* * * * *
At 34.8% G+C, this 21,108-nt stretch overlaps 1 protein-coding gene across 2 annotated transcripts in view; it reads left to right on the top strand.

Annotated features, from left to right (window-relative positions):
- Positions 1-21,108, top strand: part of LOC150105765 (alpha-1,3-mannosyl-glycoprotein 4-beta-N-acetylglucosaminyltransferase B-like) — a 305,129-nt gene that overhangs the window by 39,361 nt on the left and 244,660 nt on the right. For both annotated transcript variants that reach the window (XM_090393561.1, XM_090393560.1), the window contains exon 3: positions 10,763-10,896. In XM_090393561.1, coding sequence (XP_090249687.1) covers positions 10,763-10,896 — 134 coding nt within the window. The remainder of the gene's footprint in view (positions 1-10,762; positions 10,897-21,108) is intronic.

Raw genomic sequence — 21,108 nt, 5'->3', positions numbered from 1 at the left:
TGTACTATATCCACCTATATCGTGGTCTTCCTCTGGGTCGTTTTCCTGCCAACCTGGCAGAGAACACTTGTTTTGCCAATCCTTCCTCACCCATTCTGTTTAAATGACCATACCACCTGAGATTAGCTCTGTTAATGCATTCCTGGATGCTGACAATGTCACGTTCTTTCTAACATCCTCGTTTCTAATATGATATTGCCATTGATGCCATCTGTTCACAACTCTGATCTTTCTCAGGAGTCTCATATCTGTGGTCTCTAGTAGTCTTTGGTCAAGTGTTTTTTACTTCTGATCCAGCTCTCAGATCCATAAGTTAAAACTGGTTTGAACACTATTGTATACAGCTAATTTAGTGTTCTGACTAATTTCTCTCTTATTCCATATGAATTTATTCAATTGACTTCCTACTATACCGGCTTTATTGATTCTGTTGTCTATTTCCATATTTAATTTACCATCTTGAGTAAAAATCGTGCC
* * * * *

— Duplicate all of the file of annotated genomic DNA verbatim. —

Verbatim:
At 34.8% G+C, this 21,108-nt stretch overlaps 1 protein-coding gene across 2 annotated transcripts in view; it reads left to right on the top strand.

Annotated features, from left to right (window-relative positions):
- Positions 1-21,108, top strand: part of LOC150105765 (alpha-1,3-mannosyl-glycoprotein 4-beta-N-acetylglucosaminyltransferase B-like) — a 305,129-nt gene that overhangs the window by 39,361 nt on the left and 244,660 nt on the right. For both annotated transcript variants that reach the window (XM_090393561.1, XM_090393560.1), the window contains exon 3: positions 10,763-10,896. In XM_090393561.1, coding sequence (XP_090249687.1) covers positions 10,763-10,896 — 134 coding nt within the window. The remainder of the gene's footprint in view (positions 1-10,762; positions 10,897-21,108) is intronic.

Raw genomic sequence — 21,108 nt, 5'->3', positions numbered from 1 at the left:
TGTACTATATCCACCTATATCGTGGTCTTCCTCTGGGTCGTTTTCCTGCCAACCTGGCAGAGAACACTTGTTTTGCCAATCCTTCCTCACCCATTCTGTTTAAATGACCATACCACCTGAGATTAGCTCTGTTAATGCATTCCTGGATGCTGACAATGTCACGTTCTTTCTAACATCCTCGTTTCTAATATGATATTGCCATTGATGCCATCTGTTCACAACTCTGATCTTTCTCAGGAGTCTCATATCTGTGGTCTCTAGTAGTCTTTGGTCAAGTGTTTTTTACTTCTGATCCAGCTCTCAGATCCATAAGTTAAAACTGGTTTGAACACTATTGTATACAGCTAATTTAGTGTTCTGACTAATTTCTCTCTTATTCCATATGAATTTATTCAATTGACTTCCTACTATACCGGCTTTATTGATTCTGTTGTCTATTTCCATATTTAATTTACCATCTTGAGTAAAAATCGTGCC